Aras, age 5, is lying on his back playing with a model car while his adult hospital bed towers over him.
One of Turkey's miracles is him.
105 hours after the earthquake, rescue workers located him trapped in the wreckage of his home in Kahramanmaras, a now-devastated city.
His body temperature was 28 degrees Celsius (82 degrees Fahrenheit) when he was brought into the intensive care unit, indicating the onset of hypothermia.
Aras may have lived, but Hiranur, his sister who was seven, did not. His younger brother Alp, age nine, did not either. not even his dad.
One of the many families that this catastrophe has irreparably destroyed.
Mehmet is cuddling his grandson's dark hair while sitting by Aras's bedside.
He is a boy of integrity. His personality is powerful. He is sincere. He's not an entitled kid. " .
Mehmet promises that, despite being 72 years old, he will continue to raise Aras as if he were his own son for the rest of his days.
He remarks, "By God's grace, they gave him back to us alive. The rescuers did such a great job of saving him. " .
As the medical professional alters the bandage on Aras' swollen left foot, he winces a little. He is recuperating well.
Even though Aras's mother survived, he hasn't seen her since their world collapsed. She is receiving care at another hospital in the city but is anticipated to make a full recovery.
Aras' own life was saved in an intensive care unit that was established by Israeli doctors.
However, there was also a 65-year-old man with a remarkable tale as we made our way through the ward on Monday.
After enduring six frigid nights, Samir, a Syrian, was rescued from the ruins.
His legs had to be amputated after doctors managed to save him.
It's been a long and traumatic week for the doctors at the center of this tragedy.
Dr. Mehmet Cihan, a pediatrician, rushed from Istanbul to assist colleagues in this devastated city.
It's really bad. Parents have passed away for far too many children. I have no idea. It's very difficult for me. too difficult for me. ".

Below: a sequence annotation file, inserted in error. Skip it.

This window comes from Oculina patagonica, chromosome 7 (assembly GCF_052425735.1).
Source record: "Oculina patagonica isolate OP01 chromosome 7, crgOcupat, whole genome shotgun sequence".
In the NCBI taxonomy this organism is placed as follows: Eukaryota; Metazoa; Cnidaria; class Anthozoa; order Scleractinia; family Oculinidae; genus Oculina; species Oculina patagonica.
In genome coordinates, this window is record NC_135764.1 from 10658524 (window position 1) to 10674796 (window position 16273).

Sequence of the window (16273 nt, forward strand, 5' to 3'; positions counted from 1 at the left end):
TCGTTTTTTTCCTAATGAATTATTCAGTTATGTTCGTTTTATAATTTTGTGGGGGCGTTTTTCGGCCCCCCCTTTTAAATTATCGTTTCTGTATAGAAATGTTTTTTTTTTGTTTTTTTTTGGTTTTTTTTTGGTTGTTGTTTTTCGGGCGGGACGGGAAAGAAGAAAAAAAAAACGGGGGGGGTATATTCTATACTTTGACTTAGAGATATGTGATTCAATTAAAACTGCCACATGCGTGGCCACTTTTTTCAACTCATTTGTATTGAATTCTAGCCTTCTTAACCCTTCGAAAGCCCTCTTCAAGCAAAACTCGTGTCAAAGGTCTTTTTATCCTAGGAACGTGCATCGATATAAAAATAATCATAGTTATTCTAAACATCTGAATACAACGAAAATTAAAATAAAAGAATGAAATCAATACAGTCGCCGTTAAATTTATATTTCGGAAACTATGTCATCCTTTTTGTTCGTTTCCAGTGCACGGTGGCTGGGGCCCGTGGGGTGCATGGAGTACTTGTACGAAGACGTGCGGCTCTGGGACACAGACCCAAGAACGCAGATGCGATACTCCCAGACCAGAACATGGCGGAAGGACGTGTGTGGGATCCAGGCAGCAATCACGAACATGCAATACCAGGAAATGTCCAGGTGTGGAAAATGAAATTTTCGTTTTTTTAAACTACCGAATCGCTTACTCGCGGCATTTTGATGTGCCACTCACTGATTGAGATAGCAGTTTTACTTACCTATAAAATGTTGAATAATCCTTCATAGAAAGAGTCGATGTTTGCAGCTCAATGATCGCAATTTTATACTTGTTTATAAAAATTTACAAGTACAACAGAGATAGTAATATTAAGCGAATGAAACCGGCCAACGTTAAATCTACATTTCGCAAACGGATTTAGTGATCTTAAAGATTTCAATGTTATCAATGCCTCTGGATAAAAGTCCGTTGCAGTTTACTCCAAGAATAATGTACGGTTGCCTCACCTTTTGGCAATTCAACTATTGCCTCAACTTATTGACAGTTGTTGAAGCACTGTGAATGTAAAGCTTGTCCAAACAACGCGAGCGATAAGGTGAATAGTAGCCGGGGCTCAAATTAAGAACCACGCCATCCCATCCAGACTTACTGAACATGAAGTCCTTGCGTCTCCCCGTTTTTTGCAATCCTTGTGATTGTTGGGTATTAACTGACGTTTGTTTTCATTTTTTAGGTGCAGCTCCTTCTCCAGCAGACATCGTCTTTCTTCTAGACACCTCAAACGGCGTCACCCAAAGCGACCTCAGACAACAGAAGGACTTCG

Beyond Kahramanmaras, there is a significant global medical effort.
Green British tents set up by NHS doctors coexist with Turkish tents covered in red tarpaulin in the town of Turkoglu.
In the grounds of the town's damaged hospital, UK doctors are establishing a field hospital.
Even though the need for emergency care in the immediate aftermath of the earthquake may no longer exist, the 80,000 residents of this area still lack many medical services.
Dr. Bryony Pointon, a general practitioner from Chichester, traveled to Turkey as a representative of UK-Med, a front-line medical aid organization supported by the British government.
"We are assisting the Turkish medical staff that is present, helping them to set up their own tents and see patients, but they are very overburdened," she says.
"Following all the trauma, there are those who suffer from their typical chronic illnesses; they are still ill and lack the resources to handle things. Therefore, we will see as many of those patients as we can. ".
Turkish authorities have now brought in medical personnel from all over the world to assist with the physical wounds.
However, both the national and personal mental trauma are severe.
Naomi Scherbel-Ball and Dogu Eroglu contributed additional reporting.